The Pool-Spa Operator’s Handbook recommends chloramine levels not exceed 0.2 ppm. Above that level, the corrosion process caused by the chloramines in the air accelerates. It’s important to note that chlorine odor is often blamed on poorly functioning dehumidification units but in reality is the result of improper pool chemistry. Dehumidification equipment can help dilute the odor through ventilation but will not fix the problem. High levels of chloramines over prolonged periods will not only affect the pool facility (not to mention bathers), but it can also cause severe damage to the dehumidification unit.
Dehumidifiers using mechanical refrigeration are very efficient and control temperature and humidity effectively in all size swimming pools.
Courtesy of Pool Pak
Dehumidification Systems and How They Work
For ease of discussion, dehumidification systems can be divided into two major types: those using mechanical refrigeration to remove moisture and ventilation-based systems using dryer outside air and having no refrigeration components. There are advantages and disadvantages to each system, and your choice will depend on initial cost, operating cost, maintenance, level of desired control and location.
Pool dehumidification systems using mechanical refrigeration, often referred to as Direct Expansion (DX) systems, are the most popular. They are probably the most common dehumidification systems used for small to medium pool room applications due to their tight control of the space temperature as well as overall good life cycle cost. Heat and moisture are removed the same way an air conditioning system does it, with the major difference being the way the system reuses the recovered heat.
In all DX systems, refrigerant vapor flows through the compressor, raising its temperature and pressure. The refrigerant then flows through the condenser, where it condenses to a liquid, giving off heat in the process. The refrigerant next goes through the expansion valve, where it experiences a pressure drop before going to the evaporator, where it absorbs heat, causing the refrigerant to vaporize again and in this state it returns to the start of the cycle. This last phase, where heat energy is drawn from the surrounding air, is the desired effect and the part we’re paying for. As this happens — as the warm, moist pool air flows over the cold evaporator coil, moisture condenses and drains away while the air is cooled.
In a conventional air conditioning system, the heat generated during the compression cycle is normally discharged to the surrounding outdoor environment. Dehumidification systems for pools, however, are designed as heat pumps, using the waste energy to heat the pool water and/or air. The recycled energy in many cases can satisfy up to 90 percent of the pool’s heating requirements A process called hot gas reheat is used to reclaim the heat energy, and that simply means the heat removed from the warm, moist air as it enters the dehumidifier is added back to the air as it passes through the unit. The result is the warm, moist is converted into warm dry air as it leaves the dehumidifier and returned back to the pool to start the cycle again. The moisture is likewise removed during the air cooling process in the form of condensation.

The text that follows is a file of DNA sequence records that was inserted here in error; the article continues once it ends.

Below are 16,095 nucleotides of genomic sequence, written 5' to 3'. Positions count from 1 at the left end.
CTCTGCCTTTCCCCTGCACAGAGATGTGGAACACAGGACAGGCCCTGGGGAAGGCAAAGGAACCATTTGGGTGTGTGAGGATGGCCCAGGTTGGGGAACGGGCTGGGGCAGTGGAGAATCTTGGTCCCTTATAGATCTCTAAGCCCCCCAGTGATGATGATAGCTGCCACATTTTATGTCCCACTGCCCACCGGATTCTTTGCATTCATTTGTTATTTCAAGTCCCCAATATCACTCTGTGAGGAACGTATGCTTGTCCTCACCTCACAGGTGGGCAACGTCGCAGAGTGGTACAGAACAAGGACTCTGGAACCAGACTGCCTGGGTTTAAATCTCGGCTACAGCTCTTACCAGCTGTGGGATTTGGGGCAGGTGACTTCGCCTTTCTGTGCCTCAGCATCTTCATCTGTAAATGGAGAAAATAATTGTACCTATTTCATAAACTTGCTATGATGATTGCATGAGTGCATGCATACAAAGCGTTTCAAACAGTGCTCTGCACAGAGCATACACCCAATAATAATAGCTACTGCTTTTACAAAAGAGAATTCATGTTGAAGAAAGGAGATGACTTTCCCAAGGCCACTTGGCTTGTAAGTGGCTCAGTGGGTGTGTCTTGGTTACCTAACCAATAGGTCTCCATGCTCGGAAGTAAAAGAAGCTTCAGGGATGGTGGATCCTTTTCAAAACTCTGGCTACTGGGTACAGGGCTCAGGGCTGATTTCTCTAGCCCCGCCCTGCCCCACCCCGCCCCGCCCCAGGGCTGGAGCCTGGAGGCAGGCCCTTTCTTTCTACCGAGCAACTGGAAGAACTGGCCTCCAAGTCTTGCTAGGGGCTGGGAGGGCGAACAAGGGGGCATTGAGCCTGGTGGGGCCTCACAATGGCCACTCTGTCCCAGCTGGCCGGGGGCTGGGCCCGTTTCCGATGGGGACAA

The benefit of this approach is the high Coefficient of Performance (COP). Efficient dehumidifiers have a COP around 5, which simply means five units of “heat energy” is produced for every unit of electricity used. This heat energy is then used to heat space or the pool water.
Packaged dehumidification equipment built for pools incorporates more sophisticated mechanical design and software than conventional air handling systems, and this helps to minimize operating cost. Initial cost for these systems is higher than ventilation systems because of the added refrigeration components, but the cost of operation decreases over time because less supplemental heating energy is needed. They do require periodic HVAC maintenance and a certain level of knowledge to operate, but the added benefits can easily outweigh the extra cost.
DX dehumidification systems offer very precise facility temperature and humidity control during all seasons for maximum occupant comfort. They will operate in any geographic area, including the hot, moist Southeast and can offer cooling by adding an outdoor condenser.
Using Outside Air for Moisture Control
Dehumidification can also be effectively managed using ventilation to remove excess moisture. This is accomplished through dilution with outside air, and is a brute force approach to dehumidification under the premise that enough drier, outside air will offset the effects of pool evaporation. This system has no self-contained means of cooling during the hot summer season, especially when the temperature difference between outside and inside is minimal, although a chilled water coil can be incorporated from an external system.
Packaged outside air systems can be equipped with a furnace to maintain air and water temperatures or they can rely on external auxiliary heaters. For energy efficiency, using an air-to-air heat exchanger in the supply and exhaust air steams can reduce fossil fuel heating by up to 50 percent.
Capital cost is lower for a packaged ventilation system compared to mechanical refrigeration systems, and the technology requires less technical personnel for maintenance. Temperature and humidity control are not very good with a ±30 percent variation during the summer season.